If that happens, I will be taking a step backwards technically. If you don’t use it, you lose it applies to me here.

Reason 2: It Reveals Your Investment Strategy in IT
Having an outdated system shows me your hand. You’ve revealed that you don’t (or can’t) keep your systems updated. IT is nothing to you except a commodity. Maybe you’re stuck with a legacy system for compliance reasons, but I’m still judging you.

Reason 3: You Are at Risk!
Something strange that you might not be considering – by putting outdated software versions on a job description, you just told the internet which exploits that they can use to hack your systems!

Not only that, but if I come on board, I am responsible for everything that happens to this system. An older system is more difficult to maintain and keep secure. Chances are I will be hosed in the near future.

How to Fix It
Focus on the technology family and not specific versions of the software. Consider the risks of your outdated software and, if you are truly looking for top talent, put a plan together to get the software updated once the new person starts. This is a great challenge to mention during the interview and could entice top talent to join, especially if it is something we’ve done before.

Consider this, your top talent candidate is confident, has been through this before and can modernize you AND get a quick win for themselves shortly after they join. It’s a win-win!

Tips for Ramping Up
Your LinkedIn

Folks seem to have a love\meh relationship with LinkedIn. It is certainly a powerful networking tool, but a lot of folks only use it heavily when they are looking for a job. While I could probably write a whole article on why I’ve come to realize that’s a mistake, let’s stick to the topic and get you started. This is dedicated a great group of folks, you know who you are. Here’s the scenario:

You travel down a dark, tree-lined path. A toolbox is up ahead. You bust open the lock and LinkedIn is inside. You pick it up and turn it over. There’s a note attached that says, “I can help you get a job.” You stare at it blankly and wonder what to do next.

Step 1: Your Profile
Your profile should get sorted out first. There are a million great sites with tips on getting your profile rocking, but it comes down to content. LinkedIn makes it easy to update your profile through wizards that take you through each section. Make sure you fill out relevant sections with data and upload a good picture (don’t crop others out of your picture, people can tell and avoid tuxedo pictures).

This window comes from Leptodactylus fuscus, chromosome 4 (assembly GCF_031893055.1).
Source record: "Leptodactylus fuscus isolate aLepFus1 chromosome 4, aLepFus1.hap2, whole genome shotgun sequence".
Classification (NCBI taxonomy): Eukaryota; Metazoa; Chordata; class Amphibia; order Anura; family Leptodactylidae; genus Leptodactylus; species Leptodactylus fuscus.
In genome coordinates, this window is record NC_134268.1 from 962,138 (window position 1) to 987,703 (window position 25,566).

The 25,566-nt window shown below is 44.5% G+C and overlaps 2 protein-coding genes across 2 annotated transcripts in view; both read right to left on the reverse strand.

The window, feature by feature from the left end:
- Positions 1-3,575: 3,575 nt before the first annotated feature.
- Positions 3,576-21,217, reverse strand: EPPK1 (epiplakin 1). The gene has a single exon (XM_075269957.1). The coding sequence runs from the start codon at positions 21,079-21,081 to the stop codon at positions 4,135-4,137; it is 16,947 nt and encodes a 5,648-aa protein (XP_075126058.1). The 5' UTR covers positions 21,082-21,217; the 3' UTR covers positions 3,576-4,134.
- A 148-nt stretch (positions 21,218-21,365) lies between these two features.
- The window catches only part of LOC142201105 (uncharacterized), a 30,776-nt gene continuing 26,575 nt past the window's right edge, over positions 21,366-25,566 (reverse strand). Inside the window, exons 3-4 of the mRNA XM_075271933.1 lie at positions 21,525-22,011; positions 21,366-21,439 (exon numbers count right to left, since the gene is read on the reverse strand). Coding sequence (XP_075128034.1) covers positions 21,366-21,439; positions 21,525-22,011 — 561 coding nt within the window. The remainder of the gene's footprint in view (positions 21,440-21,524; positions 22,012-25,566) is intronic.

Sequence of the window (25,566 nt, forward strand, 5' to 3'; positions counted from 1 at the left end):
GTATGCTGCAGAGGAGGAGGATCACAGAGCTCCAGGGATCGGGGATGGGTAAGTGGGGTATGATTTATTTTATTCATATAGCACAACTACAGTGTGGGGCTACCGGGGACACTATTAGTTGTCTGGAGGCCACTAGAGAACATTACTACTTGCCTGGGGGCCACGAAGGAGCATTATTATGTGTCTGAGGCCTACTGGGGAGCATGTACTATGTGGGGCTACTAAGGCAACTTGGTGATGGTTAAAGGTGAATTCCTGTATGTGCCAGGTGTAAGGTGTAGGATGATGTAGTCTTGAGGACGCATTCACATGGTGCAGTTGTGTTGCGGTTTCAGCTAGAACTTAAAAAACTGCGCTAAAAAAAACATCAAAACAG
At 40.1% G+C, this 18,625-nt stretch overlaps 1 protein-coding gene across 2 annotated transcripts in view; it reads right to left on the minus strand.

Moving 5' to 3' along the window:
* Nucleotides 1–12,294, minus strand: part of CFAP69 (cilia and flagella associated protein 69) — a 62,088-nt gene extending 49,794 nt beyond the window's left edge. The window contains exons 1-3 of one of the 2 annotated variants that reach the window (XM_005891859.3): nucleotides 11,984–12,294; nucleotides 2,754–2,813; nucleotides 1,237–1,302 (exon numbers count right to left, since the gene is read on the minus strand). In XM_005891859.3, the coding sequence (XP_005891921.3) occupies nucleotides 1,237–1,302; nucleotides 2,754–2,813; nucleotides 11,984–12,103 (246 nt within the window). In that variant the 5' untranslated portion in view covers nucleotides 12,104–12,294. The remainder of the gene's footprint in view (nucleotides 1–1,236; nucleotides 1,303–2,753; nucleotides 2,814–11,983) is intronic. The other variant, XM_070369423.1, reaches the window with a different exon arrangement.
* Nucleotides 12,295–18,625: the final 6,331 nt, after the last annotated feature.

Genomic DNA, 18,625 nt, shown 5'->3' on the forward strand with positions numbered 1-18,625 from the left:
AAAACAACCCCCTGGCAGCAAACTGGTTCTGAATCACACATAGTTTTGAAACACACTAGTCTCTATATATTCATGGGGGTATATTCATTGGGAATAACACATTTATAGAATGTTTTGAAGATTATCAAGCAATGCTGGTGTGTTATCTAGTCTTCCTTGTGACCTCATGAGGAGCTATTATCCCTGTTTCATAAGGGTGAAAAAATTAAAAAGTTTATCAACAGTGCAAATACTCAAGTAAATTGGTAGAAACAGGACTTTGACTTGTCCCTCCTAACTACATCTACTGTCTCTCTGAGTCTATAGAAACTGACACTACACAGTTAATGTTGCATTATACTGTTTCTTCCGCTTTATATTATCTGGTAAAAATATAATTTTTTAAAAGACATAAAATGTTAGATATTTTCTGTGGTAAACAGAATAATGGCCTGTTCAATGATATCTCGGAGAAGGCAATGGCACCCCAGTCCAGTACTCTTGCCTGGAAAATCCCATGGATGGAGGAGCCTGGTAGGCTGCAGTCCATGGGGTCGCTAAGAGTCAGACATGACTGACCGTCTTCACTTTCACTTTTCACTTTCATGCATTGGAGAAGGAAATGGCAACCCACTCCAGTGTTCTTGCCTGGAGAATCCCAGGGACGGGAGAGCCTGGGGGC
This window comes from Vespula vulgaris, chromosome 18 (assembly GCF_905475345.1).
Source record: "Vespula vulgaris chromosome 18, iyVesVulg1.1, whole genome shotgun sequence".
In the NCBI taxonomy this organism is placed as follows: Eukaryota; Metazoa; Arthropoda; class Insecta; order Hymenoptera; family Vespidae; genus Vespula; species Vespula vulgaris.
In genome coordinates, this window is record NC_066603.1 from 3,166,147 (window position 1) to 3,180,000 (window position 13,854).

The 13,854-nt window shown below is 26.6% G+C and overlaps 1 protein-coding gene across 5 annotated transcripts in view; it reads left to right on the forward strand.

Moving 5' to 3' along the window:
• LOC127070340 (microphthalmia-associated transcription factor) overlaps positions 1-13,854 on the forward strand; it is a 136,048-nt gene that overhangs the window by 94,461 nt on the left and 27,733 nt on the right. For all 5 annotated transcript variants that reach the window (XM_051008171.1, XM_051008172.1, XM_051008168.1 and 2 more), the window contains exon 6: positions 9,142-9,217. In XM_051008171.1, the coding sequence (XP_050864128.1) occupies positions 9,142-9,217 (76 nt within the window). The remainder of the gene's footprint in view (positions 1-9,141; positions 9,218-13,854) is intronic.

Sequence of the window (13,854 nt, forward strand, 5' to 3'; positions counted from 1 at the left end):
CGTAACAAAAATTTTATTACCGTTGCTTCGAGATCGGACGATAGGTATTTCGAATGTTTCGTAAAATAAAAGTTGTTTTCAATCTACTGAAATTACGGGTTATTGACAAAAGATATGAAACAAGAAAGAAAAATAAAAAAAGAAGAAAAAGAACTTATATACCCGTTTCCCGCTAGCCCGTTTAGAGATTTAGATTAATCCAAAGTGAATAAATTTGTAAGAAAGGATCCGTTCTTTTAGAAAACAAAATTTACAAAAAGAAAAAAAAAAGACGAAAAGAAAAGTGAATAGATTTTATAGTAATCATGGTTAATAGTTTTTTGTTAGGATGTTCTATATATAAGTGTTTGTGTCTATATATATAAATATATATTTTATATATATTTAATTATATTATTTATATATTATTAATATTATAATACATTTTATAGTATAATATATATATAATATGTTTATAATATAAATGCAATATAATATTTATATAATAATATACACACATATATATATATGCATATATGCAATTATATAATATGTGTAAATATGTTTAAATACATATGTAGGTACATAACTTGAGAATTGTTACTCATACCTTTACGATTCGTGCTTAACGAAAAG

I used each section to tell the story of my career, rather than just copying and pasting my resume. It makes for a more engaging read.

Like Donna Serdula mentions on her excellent site, LinkedIn Makeover, try to get the All Star status on your profile. I encourage you to follow her blog and learn other tips. Her site also offers paid services to get your profile updated. If you are not a wordsmith, this could be a great investment.

Please note: I have not used Donna’s paid services, but her site is a wealth of information and definitely worth checking out!

If you are looking for a new job, update your Headline to reflect it. The Headline appears under your name on your profile. It doesn’t/shouldn’t reflect your current title. For example, mine says:

★Creative IT Leader ➡ Up for the next challenge

I considered “Seeking the next challenge,” but I thought it was too obvious. If you want it to be obvious, ‘seeking’ or ‘looking’ are good terms to use.

Next, customize your public profile link. It appears below your picture, just click Edit. Make it something memorable, like your name. Mine is http://www.linkedin.com/in/matthewsekol for example (shameless plug).

Step 2: Connect with the People You Know
This is probably the no-brainer of this write-up, but is worth mentioning. Start by connecting with fellow employees, vendors, and partners. Keep LinkedIn on your mind as you network with people. If you need help learning how to network in real life (*gasp), go read Pam Ross’ article – How I Stopped Sucking at Networking. She has a lot of great tips, particularly the Rule of Three.

Step 3: Get in a Group and Start Commenting
You obviously have some wisdom to impart, whether from education or career experience. Why not help someone out? The Groups on LinkedIn can be a great way to get your name out there and get people looking at your profile all while being (somewhat) altruistic.